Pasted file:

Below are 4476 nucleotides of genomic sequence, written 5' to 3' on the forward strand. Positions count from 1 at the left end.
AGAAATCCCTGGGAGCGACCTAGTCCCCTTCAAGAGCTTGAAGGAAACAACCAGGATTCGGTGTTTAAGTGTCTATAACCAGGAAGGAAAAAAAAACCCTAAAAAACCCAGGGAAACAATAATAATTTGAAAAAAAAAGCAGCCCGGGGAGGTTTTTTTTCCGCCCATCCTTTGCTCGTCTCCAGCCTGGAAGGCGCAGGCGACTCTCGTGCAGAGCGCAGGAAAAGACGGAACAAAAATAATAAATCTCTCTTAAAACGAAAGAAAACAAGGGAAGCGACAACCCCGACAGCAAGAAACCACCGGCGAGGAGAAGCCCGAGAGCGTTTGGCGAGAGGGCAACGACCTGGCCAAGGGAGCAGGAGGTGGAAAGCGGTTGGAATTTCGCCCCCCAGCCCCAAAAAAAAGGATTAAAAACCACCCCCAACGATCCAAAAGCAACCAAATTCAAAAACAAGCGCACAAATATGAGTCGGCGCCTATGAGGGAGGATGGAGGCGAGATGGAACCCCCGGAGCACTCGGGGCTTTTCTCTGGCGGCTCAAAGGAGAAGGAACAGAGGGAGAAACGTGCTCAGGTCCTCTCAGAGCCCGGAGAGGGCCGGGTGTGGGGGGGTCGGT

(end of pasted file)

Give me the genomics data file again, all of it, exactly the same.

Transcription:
Below are 4476 nucleotides of genomic sequence, written 5' to 3' on the forward strand. Positions count from 1 at the left end.
AGAAATCCCTGGGAGCGACCTAGTCCCCTTCAAGAGCTTGAAGGAAACAACCAGGATTCGGTGTTTAAGTGTCTATAACCAGGAAGGAAAAAAAAACCCTAAAAAACCCAGGGAAACAATAATAATTTGAAAAAAAAAGCAGCCCGGGGAGGTTTTTTTTCCGCCCATCCTTTGCTCGTCTCCAGCCTGGAAGGCGCAGGCGACTCTCGTGCAGAGCGCAGGAAAAGACGGAACAAAAATAATAAATCTCTCTTAAAACGAAAGAAAACAAGGGAAGCGACAACCCCGACAGCAAGAAACCACCGGCGAGGAGAAGCCCGAGAGCGTTTGGCGAGAGGGCAACGACCTGGCCAAGGGAGCAGGAGGTGGAAAGCGGTTGGAATTTCGCCCCCCAGCCCCAAAAAAAAGGATTAAAAACCACCCCCAACGATCCAAAAGCAACCAAATTCAAAAACAAGCGCACAAATATGAGTCGGCGCCTATGAGGGAGGATGGAGGCGAGATGGAACCCCCGGAGCACTCGGGGCTTTTCTCTGGCGGCTCAAAGGAGAAGGAACAGAGGGAGAAACGTGCTCAGGTCCTCTCAGAGCCCGGAGAGGGCCGGGTGTGGGGGGGTCGGT